A shocking range of plastic, from sweet wrappers to packaging with Arabic script, has been discovered in a large marine turtle that died on the Italian coast.
The loggerhead turtle was found on a beach on the Cilento peninsula in the southern region of Campania.
When marine biologists performed a post-mortem on the animal, they found dozens of bits of plastic inside its stomach.
They included tattered bits of a plastic cup, an M&Ms sweet wrapper and six plastic filters, as well as packaging with a bar code that showed it was manufactured in Algeria.
The extent of plastic pollution in the turtle’s stomach was revealed by scientists from the Anton Dohrn Zoological Station in Naples.
“This is just the latest case, sadly, that should raise the alarm. We need to reduce our consumption of plastic and change our behaviour as consumers,” said marine biologist Sandra Hochscheid.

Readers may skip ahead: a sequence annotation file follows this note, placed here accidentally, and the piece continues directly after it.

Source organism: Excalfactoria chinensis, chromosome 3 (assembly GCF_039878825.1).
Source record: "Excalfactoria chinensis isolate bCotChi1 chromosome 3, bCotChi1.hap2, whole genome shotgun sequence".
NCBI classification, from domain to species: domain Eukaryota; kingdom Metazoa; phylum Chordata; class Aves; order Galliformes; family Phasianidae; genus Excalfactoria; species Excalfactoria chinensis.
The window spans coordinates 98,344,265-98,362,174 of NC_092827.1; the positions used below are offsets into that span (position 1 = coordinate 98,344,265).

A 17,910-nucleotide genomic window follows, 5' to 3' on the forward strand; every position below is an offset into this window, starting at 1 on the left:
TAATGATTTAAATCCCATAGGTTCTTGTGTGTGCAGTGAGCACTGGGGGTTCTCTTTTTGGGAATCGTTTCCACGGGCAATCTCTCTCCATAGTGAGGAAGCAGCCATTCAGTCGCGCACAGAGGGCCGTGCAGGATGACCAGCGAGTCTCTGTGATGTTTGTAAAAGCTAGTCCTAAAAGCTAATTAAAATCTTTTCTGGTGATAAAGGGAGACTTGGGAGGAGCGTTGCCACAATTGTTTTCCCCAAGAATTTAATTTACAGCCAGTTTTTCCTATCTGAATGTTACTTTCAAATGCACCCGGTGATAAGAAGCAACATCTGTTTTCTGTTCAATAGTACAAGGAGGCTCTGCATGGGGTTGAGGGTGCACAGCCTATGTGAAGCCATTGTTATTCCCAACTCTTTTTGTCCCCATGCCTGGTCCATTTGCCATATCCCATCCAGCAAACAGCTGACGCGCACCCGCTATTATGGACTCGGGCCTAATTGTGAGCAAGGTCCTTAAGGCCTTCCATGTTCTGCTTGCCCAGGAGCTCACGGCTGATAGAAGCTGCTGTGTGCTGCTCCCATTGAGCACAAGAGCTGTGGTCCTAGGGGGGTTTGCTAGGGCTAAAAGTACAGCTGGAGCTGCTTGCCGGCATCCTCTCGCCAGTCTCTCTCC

“People should avoid buying single-use plastic items like straws, cups and plates and when they are in bars and cafes, ask for a real glass rather than accept a plastic cup.”
The turtle was found near a coastal village called Marina di Camerota, on the picturesque Cilento peninsula. Weighing around 220lb (100kg), it was a male of breeding age.
The most widespread of turtle species in the Mediterranean, Caretta caretta is considered to be endangered.
They eat crabs, mollusks and jellyfish and reproduce every two to four years.